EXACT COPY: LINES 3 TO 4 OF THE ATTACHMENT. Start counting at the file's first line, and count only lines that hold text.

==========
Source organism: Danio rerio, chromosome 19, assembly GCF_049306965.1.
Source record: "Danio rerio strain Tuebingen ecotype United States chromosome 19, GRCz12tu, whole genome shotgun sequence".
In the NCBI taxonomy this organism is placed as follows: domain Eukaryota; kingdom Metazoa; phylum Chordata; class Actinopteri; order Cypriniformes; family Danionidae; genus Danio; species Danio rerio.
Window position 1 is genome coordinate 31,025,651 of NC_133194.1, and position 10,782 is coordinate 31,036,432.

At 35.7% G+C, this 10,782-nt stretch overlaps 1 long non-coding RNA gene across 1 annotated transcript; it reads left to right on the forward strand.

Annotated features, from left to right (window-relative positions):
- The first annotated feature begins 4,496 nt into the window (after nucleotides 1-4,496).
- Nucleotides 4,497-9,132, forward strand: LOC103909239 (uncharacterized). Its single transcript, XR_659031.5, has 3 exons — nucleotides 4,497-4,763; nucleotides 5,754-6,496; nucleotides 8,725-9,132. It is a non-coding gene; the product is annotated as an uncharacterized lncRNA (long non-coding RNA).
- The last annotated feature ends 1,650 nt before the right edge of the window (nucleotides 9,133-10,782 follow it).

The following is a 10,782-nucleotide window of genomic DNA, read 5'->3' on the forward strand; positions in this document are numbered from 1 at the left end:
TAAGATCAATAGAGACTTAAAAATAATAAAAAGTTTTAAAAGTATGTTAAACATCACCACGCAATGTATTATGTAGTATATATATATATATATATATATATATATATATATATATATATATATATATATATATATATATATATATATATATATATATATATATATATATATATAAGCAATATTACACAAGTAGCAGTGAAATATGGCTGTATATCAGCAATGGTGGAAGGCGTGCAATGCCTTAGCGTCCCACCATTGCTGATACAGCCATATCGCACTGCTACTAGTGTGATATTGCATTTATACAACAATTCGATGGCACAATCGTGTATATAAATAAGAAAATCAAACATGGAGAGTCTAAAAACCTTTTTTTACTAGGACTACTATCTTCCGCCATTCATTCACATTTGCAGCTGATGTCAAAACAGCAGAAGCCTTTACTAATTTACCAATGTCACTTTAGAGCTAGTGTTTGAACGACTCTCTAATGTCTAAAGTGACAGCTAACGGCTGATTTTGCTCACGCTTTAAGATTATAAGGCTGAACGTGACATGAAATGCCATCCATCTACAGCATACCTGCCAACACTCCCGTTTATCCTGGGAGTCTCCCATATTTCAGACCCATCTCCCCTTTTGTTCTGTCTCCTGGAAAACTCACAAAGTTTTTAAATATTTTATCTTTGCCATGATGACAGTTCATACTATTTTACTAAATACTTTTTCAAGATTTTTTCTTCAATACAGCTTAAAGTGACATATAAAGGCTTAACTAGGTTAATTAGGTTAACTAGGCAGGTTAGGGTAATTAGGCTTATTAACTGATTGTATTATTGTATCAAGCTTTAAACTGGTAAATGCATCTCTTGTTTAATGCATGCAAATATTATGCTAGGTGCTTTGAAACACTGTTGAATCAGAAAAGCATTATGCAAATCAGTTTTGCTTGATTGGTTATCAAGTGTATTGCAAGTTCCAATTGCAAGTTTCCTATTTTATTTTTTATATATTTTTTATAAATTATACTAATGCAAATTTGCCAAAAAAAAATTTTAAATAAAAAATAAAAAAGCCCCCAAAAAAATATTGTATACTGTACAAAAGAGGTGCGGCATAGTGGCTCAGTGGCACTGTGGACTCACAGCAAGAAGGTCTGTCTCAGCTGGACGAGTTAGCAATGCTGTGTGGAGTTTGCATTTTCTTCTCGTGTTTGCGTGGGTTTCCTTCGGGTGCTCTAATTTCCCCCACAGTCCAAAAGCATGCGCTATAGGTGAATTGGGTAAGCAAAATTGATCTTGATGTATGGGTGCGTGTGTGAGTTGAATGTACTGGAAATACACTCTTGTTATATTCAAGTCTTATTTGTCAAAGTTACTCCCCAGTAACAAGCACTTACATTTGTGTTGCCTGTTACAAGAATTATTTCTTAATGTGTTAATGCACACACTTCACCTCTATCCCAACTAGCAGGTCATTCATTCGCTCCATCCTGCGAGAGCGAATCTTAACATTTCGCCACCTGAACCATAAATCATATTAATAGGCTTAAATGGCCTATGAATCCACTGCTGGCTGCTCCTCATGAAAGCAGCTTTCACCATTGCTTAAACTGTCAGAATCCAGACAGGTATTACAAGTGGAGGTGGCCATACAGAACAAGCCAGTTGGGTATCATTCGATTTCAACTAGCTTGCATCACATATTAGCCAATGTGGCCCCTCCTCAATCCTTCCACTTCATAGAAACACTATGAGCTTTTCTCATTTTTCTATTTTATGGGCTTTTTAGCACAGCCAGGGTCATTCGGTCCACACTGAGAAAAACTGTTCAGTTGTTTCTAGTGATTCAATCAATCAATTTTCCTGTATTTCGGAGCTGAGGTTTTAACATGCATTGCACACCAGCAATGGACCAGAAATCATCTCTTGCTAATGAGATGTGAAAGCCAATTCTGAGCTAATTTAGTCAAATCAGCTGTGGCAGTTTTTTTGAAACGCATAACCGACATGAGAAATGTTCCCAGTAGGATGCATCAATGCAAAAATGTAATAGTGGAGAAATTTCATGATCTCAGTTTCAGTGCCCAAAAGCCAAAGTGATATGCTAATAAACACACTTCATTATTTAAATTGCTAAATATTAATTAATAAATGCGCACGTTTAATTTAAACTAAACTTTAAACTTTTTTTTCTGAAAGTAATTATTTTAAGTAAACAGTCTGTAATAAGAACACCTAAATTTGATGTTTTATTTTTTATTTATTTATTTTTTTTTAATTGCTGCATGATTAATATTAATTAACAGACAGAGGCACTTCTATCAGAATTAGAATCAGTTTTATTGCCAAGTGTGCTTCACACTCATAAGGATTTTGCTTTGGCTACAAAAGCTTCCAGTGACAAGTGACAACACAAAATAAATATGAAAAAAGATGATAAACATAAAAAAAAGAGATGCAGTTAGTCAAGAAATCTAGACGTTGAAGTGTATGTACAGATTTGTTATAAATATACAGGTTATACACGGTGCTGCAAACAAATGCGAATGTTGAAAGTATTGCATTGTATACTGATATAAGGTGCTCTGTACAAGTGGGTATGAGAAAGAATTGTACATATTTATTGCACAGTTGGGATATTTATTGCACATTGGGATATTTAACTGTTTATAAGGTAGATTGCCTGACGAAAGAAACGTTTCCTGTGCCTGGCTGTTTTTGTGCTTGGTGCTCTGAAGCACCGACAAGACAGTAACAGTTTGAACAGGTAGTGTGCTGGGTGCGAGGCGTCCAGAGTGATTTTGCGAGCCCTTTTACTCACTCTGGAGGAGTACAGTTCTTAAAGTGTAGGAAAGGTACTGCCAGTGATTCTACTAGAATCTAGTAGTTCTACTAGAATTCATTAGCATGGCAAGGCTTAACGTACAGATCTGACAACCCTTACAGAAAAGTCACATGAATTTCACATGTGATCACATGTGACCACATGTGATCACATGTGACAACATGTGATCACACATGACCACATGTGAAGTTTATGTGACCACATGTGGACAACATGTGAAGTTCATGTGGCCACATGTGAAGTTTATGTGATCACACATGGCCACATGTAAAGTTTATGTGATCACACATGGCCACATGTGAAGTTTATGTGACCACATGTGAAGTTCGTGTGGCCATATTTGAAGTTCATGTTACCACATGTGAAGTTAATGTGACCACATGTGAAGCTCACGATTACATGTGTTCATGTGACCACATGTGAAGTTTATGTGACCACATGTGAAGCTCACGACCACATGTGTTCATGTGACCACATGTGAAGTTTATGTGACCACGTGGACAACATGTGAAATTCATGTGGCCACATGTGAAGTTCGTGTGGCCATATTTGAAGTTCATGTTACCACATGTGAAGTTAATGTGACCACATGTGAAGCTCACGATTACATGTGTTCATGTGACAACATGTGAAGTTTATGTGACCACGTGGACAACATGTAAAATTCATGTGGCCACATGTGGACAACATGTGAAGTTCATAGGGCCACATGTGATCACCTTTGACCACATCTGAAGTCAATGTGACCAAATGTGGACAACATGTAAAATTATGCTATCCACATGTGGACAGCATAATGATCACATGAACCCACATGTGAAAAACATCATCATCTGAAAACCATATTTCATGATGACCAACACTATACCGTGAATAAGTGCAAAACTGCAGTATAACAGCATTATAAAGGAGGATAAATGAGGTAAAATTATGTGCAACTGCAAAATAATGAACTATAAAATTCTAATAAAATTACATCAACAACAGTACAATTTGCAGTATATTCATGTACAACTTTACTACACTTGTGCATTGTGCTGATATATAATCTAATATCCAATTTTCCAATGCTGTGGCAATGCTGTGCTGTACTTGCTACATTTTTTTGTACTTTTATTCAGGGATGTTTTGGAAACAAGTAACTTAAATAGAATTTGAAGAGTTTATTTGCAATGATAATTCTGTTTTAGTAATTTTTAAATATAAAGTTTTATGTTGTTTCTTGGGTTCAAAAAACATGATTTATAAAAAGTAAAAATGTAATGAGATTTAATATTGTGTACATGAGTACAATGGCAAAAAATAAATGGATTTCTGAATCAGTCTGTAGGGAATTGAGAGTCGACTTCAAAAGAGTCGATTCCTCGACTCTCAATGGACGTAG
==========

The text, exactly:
In the NCBI taxonomy this organism is placed as follows: domain Eukaryota; kingdom Metazoa; phylum Chordata; class Actinopteri; order Cypriniformes; family Danionidae; genus Danio; species Danio rerio.
Window position 1 is genome coordinate 31,025,651 of NC_133194.1, and position 10,782 is coordinate 31,036,432.